The kitchen bin - a germ-trap
Think of your kitchen bin for a moment. Is it properly covered? Is it out of reach of toddlers? Is it solid so that nothing can leak through? When last did you wash it?
As foodstuffs and other waste products get discarded in the bin, it is potentially a bacteria haven. Most bacteria that are found in households, will be found in a bin, including E. coli and salmonella. A bin is also a potential attraction for insects, such as ants, flies and cockroaches, all of which are attracted by decaying foodstuffs. Bins that are not covered or that are not properly lined can become health hazards. If a bin is not regularly emptied, it can become the source of unpleasant smells.
How to keep the kitchen bin clean
Let's face it, the kitchen bin is not the most exciting part of your life. Keeping this clean and washing it regularly is a lot less problematic in the long run than not doing so. So what can you do to minimise its intrusion in your life?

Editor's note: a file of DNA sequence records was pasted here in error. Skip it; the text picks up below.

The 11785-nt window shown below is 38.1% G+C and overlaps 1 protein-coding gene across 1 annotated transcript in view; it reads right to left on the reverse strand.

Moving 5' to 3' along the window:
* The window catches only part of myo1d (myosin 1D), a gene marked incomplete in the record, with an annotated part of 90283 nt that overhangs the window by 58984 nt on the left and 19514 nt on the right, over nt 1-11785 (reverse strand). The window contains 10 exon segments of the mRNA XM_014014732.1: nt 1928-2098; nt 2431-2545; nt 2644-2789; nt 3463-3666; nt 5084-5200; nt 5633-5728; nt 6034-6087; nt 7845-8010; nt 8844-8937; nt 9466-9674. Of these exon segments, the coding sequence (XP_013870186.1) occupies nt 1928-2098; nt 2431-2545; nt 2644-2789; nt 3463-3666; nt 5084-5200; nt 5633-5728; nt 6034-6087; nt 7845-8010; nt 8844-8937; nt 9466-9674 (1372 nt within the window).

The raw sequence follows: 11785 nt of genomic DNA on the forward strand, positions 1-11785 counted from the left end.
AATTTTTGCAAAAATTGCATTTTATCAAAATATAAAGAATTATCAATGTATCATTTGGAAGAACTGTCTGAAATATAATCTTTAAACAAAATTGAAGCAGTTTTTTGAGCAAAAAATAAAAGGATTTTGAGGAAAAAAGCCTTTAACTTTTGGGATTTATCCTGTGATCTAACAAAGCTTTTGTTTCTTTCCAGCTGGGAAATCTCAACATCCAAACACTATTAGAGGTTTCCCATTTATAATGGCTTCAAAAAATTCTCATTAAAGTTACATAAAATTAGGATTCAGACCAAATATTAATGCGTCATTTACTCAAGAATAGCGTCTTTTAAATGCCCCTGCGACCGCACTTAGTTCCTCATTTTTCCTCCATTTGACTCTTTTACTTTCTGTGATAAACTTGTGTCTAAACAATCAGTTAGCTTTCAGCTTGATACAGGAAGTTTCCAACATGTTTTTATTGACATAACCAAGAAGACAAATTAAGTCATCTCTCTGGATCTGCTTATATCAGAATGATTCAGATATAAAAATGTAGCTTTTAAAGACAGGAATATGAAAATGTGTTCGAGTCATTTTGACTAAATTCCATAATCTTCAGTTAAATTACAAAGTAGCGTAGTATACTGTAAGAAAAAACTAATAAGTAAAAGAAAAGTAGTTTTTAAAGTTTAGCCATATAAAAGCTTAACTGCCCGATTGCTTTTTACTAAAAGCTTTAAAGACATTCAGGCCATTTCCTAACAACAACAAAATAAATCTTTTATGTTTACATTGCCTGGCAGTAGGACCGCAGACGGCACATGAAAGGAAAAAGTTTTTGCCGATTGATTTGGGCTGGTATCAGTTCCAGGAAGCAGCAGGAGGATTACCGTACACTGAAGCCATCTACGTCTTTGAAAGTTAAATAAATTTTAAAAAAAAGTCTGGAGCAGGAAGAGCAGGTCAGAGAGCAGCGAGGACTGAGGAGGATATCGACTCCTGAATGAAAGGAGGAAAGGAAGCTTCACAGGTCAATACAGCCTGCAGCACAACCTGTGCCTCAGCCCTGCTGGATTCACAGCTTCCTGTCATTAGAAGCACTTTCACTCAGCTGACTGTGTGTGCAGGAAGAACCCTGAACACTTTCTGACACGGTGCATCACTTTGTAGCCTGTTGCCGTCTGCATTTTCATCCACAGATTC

The most essential thing is to empty the bin regularly and to keep it clean. Bin liners need to be used and the bin emptied into the outside bin on a daily basis.
The bins should be washed at least once a week with a strong household detergent, and more often if there are any food spills or unpleasant smells. Bins should be covered with sturdy lids and should not be easily accessible to toddlers. Closed bins will also limit odours and bar access to most insects.
If there are unpleasant smells, a strong air freshener can be placed behind the bin to counteract these. If the smell persists, you should detect its source and dealt with it. The area around the bin should be cleaned regularly with a strong household detergent. If there is an insect problem, treat the area with insecticides.
Spend a little extra on strong bin liners. Place the refuse inside these liners in the outside bin for collection. This will mean that the outside bin will remain clean and odour-free, as it will never come into direct contact with refuse.